TIPS are a subasset class of government bonds, but they merit a separate discussion because they can be such a large component of fixed-income portfolios, especially for retirees. For example, the typical fund in Morningstar's retirement-income category stakes more than 20% of its bond portfolio in TIPS, while Morningstar's Lifetime Allocation indexes geared toward retirees typically hold anywhere from 20% to 40% of their bond positions in TIPS.
Meanwhile, TIPS consume relatively smaller positions in target-date vehicles geared toward accumulators. For target-date funds geared toward people retiring between 2041 and 2045, for example, just a tiny piece of the overall fixed-income position is in TIPS. Within Morningstar's Lifetime Allocation indexes, the moderate version for someone retiring in 2045 doesn't hold TIPS at all.
The difference owes to the fact that working people typically receive cost-of-living adjustments over time, whereas retired people might only receive an inflation adjustment on part of their income, such as the amount they receive from Social Security. That makes it important to add inflation protection at the portfolio level.
The opposite trend is in play for corporate bonds. Specifically, vehicles and indexes geared toward people in retirement typically stake less in corporate bonds than those geared toward accumulators. The typical retirement-income fund, for example, has less than one fourth of its bond assets in corporate bonds; the average for the intermediate-term bond fund category is only slightly higher.
Target-date funds geared toward early accumulators, by contrast, usually stake far more in corporates. For example, the average target-date vehicle for those retiring between 2041 and 2045 has more than 30% of its bond portfolio in corporate bonds.
Foreign-bond weightings tend to be smaller in absolute terms, across vehicle types, than is the case with the aforementioned sectors. However, the trend with foreign bonds is similar to corporates, with higher weightings for long time horizons and smaller weightings for shorter ones. At the aggressive end of the spectrum, the average target-date fund for someone retiring in 2050 or beyond has about 15% of its bond assets in foreign bonds. Retirement-income vehicles, meanwhile, stake about 10% of their portfolios overseas, and intermediate-term bond funds' foreign weightings land in a similar range. This article discusses how to think about your exposure to foreign bonds.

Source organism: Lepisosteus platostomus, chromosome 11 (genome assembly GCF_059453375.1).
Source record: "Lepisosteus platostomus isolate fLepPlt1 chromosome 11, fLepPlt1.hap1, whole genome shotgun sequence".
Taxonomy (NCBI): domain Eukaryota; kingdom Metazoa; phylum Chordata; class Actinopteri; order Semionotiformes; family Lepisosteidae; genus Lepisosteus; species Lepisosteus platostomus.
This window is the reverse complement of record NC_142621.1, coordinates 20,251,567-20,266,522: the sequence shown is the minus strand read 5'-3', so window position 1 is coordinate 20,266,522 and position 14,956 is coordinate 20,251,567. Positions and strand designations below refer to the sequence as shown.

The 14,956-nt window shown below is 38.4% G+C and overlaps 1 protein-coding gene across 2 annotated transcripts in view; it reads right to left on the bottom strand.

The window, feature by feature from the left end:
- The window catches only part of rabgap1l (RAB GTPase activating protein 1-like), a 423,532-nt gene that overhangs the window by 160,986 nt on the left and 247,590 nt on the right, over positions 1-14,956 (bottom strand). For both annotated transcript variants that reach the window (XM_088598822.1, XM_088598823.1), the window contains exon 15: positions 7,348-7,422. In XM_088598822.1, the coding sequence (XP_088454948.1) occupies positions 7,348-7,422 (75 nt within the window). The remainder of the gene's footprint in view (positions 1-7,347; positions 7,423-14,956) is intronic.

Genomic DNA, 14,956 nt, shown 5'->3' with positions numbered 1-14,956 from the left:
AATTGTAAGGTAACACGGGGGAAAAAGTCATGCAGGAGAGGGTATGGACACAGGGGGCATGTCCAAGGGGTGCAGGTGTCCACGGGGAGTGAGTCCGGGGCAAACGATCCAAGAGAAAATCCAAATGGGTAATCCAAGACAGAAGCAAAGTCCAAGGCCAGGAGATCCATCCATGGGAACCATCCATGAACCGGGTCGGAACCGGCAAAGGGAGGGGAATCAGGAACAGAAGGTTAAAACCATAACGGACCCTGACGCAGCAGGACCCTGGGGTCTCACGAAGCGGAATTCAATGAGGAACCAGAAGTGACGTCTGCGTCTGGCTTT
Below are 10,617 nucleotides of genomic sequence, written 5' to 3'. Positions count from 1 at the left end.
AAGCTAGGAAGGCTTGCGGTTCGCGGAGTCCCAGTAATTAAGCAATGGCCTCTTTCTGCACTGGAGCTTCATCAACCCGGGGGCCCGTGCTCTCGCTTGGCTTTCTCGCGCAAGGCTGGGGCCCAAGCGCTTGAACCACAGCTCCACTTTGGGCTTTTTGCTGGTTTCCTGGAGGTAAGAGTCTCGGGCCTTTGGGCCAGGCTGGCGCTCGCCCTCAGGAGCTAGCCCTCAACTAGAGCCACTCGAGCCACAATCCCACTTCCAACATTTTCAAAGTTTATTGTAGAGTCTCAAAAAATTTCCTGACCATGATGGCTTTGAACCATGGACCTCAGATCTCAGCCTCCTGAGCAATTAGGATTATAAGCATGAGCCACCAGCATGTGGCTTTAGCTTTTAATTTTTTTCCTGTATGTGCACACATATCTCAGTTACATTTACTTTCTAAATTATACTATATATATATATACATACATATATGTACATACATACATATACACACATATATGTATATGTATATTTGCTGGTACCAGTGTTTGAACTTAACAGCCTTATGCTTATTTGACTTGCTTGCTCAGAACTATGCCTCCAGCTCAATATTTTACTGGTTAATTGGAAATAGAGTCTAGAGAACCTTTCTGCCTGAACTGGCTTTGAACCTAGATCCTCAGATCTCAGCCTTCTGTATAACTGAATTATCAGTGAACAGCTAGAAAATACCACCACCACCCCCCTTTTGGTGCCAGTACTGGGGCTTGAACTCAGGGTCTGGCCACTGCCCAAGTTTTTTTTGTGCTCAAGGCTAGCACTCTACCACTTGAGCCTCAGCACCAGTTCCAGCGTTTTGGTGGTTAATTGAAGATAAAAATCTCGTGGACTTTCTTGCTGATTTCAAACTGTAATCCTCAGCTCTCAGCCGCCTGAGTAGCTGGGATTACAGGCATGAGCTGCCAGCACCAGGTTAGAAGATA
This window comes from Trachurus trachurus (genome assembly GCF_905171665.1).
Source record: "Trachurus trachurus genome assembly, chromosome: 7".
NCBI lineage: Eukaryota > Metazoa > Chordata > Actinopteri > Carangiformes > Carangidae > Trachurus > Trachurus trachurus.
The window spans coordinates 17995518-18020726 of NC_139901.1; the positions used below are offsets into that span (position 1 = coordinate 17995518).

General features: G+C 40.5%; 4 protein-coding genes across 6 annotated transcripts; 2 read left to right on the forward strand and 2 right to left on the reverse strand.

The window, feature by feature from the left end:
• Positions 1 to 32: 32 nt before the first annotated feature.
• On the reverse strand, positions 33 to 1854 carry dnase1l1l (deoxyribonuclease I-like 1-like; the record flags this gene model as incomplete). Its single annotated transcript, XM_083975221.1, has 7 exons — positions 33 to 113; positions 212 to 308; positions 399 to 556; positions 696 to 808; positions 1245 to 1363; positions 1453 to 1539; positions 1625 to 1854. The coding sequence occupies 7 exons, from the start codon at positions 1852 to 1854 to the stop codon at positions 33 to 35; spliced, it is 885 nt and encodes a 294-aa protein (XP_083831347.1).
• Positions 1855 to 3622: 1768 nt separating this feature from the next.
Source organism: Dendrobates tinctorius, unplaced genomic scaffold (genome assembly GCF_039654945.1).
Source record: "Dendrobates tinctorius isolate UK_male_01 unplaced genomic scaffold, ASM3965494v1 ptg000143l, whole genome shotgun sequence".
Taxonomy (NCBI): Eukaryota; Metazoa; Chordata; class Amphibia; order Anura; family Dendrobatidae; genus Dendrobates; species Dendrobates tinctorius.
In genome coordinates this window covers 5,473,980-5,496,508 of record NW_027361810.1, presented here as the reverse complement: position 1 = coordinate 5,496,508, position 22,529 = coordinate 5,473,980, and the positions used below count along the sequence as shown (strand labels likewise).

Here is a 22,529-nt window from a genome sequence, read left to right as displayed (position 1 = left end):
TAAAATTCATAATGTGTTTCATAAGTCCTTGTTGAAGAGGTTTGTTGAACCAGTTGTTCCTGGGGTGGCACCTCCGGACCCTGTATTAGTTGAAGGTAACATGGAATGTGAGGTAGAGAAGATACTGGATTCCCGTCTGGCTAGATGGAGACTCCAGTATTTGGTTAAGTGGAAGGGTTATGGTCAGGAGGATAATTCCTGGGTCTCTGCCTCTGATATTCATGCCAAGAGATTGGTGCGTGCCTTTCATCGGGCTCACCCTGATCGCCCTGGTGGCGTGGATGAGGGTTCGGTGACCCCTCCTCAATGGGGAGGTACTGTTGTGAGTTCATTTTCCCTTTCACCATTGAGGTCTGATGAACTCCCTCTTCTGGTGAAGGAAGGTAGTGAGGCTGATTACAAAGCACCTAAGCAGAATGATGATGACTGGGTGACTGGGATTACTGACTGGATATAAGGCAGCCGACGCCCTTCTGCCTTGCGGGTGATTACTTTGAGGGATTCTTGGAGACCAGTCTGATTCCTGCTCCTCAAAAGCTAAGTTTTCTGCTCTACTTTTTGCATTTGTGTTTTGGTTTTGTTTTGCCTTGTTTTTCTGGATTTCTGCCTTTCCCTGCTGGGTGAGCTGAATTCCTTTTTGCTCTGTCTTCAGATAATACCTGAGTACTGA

Although weightings in other bond sectors tend to vary dramatically depending on life stage, there's less variation in exposure to mortgage-backed bonds when you look across vehicles and categories. The average intermediate-term bond fund--as well as Barclays Aggregate Bond Index--holds about 30% of its bond assets in mortgage-backed bonds. Funds in Morningstar's retirement-income category and target-date funds geared toward early accumulators keep mortgage-backed exposure in a similar, albeit slightly lower, range.
Credit-Quality and Interest-Rate Exposures
The preceding has focused primarily on allocations to the key bond sectors rather than credit quality or interest-rate sensitivity. Across categories, however, products aiming to deliver well-diversified fixed-income exposure typically stake a limited amount (less than 5%) in non-investment-grade credits (those rated BB and lower); that exposure doesn't vary substantially with life stage.
Yet interest-rate sensitivity does show a marked decline in products geared toward retirees versus those geared toward younger accumulators. As discussed in this article, accumulators can ride out the bumps that inevitably accompany longer-duration bonds, whereas retirees are typically looking to their fixed-income assets for liquidity and ballast. Thus, Morningstar's Lifetime Allocation Indexes geared toward retirees have their largest positions in intermediate-term and short-term bonds and stake just a small slice in long-term bonds. The indexes geared toward accumulators, meanwhile, have their largest bond positions in long-term bonds, medium-size positions in intermediate-term bonds, and nothing in short-term assets.
A version of this article appeared Dec. 8, 2011.